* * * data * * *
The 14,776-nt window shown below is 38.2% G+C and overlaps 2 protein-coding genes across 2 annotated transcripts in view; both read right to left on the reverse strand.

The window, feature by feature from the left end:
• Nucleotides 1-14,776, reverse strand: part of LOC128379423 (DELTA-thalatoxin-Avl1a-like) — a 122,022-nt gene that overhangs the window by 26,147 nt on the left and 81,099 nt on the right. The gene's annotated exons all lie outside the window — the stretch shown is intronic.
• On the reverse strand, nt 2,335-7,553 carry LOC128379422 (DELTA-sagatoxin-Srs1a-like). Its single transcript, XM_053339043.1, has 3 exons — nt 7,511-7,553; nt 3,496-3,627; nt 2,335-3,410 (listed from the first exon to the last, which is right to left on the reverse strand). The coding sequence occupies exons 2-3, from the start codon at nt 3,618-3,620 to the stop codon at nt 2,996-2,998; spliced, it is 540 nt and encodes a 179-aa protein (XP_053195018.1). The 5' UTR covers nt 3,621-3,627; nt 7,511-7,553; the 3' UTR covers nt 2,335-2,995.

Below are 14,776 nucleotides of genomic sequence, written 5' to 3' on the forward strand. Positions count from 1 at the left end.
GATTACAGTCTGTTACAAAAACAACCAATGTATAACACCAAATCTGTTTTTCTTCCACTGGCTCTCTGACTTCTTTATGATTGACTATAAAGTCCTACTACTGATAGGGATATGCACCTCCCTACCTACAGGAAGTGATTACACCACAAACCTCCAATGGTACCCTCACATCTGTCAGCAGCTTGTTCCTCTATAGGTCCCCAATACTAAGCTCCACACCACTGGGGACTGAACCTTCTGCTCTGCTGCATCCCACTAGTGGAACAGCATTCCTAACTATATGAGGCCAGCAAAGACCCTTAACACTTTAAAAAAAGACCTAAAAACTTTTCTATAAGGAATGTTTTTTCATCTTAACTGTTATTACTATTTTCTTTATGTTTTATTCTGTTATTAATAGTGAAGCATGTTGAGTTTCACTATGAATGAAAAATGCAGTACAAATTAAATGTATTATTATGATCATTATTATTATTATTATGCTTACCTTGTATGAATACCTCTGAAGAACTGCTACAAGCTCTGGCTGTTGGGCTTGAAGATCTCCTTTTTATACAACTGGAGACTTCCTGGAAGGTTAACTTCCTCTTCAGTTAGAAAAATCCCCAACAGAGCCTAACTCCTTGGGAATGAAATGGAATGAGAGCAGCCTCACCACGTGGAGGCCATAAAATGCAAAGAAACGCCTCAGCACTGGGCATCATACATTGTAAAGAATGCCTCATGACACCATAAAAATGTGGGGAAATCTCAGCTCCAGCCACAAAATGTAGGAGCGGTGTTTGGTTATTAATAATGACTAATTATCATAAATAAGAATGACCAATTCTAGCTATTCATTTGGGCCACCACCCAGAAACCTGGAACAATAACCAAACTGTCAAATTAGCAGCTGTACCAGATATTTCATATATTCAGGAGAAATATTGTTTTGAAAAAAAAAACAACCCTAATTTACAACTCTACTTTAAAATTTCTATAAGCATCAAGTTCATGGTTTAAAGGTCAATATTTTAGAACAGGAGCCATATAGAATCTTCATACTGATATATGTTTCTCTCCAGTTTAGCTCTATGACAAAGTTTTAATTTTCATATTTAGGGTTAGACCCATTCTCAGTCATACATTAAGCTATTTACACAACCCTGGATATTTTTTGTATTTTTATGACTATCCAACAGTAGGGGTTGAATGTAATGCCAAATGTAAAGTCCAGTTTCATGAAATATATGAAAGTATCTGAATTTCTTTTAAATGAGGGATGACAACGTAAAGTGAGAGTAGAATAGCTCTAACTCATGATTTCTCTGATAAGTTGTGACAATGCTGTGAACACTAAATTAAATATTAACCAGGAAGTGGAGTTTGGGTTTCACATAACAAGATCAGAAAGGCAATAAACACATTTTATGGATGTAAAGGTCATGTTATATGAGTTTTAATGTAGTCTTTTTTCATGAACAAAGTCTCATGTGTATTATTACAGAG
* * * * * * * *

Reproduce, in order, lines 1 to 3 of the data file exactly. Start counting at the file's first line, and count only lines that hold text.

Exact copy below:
The 14,776-nt window shown below is 38.2% G+C and overlaps 2 protein-coding genes across 2 annotated transcripts in view; both read right to left on the reverse strand.

The window, feature by feature from the left end:
• Nucleotides 1-14,776, reverse strand: part of LOC128379423 (DELTA-thalatoxin-Avl1a-like) — a 122,022-nt gene that overhangs the window by 26,147 nt on the left and 81,099 nt on the right. The gene's annotated exons all lie outside the window — the stretch shown is intronic.